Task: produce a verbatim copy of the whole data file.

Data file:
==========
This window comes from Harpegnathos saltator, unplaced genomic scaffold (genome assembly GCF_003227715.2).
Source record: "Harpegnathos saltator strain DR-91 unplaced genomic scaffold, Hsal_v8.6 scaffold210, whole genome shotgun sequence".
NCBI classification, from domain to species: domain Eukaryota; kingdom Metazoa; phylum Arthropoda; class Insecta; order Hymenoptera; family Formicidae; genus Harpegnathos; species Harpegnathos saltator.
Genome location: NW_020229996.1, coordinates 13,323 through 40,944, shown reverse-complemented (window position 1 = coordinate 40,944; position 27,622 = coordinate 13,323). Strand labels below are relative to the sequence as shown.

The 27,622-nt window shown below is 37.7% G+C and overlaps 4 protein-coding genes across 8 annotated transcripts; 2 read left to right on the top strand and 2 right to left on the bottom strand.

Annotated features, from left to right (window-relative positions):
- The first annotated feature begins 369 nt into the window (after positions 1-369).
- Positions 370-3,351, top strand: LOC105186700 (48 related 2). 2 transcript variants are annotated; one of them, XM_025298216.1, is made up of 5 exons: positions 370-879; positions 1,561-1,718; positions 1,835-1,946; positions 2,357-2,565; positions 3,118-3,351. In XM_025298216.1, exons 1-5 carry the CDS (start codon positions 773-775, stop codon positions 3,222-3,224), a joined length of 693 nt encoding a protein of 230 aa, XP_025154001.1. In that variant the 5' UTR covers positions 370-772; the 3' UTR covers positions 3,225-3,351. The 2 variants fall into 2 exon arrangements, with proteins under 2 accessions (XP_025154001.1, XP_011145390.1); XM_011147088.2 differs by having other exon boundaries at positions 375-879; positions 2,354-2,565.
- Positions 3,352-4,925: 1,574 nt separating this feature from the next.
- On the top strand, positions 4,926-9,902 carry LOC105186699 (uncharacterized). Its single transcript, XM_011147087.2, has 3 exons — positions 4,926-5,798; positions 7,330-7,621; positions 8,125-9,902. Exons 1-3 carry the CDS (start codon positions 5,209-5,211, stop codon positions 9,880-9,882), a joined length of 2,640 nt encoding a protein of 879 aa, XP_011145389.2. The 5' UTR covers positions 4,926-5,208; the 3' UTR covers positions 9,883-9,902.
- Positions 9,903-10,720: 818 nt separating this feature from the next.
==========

This window comes from Harpegnathos saltator, unplaced genomic scaffold (genome assembly GCF_003227715.2).
Source record: "Harpegnathos saltator strain DR-91 unplaced genomic scaffold, Hsal_v8.6 scaffold210, whole genome shotgun sequence".
NCBI classification, from domain to species: domain Eukaryota; kingdom Metazoa; phylum Arthropoda; class Insecta; order Hymenoptera; family Formicidae; genus Harpegnathos; species Harpegnathos saltator.
Genome location: NW_020229996.1, coordinates 13,323 through 40,944, shown reverse-complemented (window position 1 = coordinate 40,944; position 27,622 = coordinate 13,323). Strand labels below are relative to the sequence as shown.

The 27,622-nt window shown below is 37.7% G+C and overlaps 4 protein-coding genes across 8 annotated transcripts; 2 read left to right on the top strand and 2 right to left on the bottom strand.

Annotated features, from left to right (window-relative positions):
- The first annotated feature begins 369 nt into the window (after positions 1-369).
- Positions 370-3,351, top strand: LOC105186700 (48 related 2). 2 transcript variants are annotated; one of them, XM_025298216.1, is made up of 5 exons: positions 370-879; positions 1,561-1,718; positions 1,835-1,946; positions 2,357-2,565; positions 3,118-3,351. In XM_025298216.1, exons 1-5 carry the CDS (start codon positions 773-775, stop codon positions 3,222-3,224), a joined length of 693 nt encoding a protein of 230 aa, XP_025154001.1. In that variant the 5' UTR covers positions 370-772; the 3' UTR covers positions 3,225-3,351. The 2 variants fall into 2 exon arrangements, with proteins under 2 accessions (XP_025154001.1, XP_011145390.1); XM_011147088.2 differs by having other exon boundaries at positions 375-879; positions 2,354-2,565.
- Positions 3,352-4,925: 1,574 nt separating this feature from the next.
- On the top strand, positions 4,926-9,902 carry LOC105186699 (uncharacterized). Its single transcript, XM_011147087.2, has 3 exons — positions 4,926-5,798; positions 7,330-7,621; positions 8,125-9,902. Exons 1-3 carry the CDS (start codon positions 5,209-5,211, stop codon positions 9,880-9,882), a joined length of 2,640 nt encoding a protein of 879 aa, XP_011145389.2. The 5' UTR covers positions 4,926-5,208; the 3' UTR covers positions 9,883-9,902.
- Positions 9,903-10,720: 818 nt separating this feature from the next.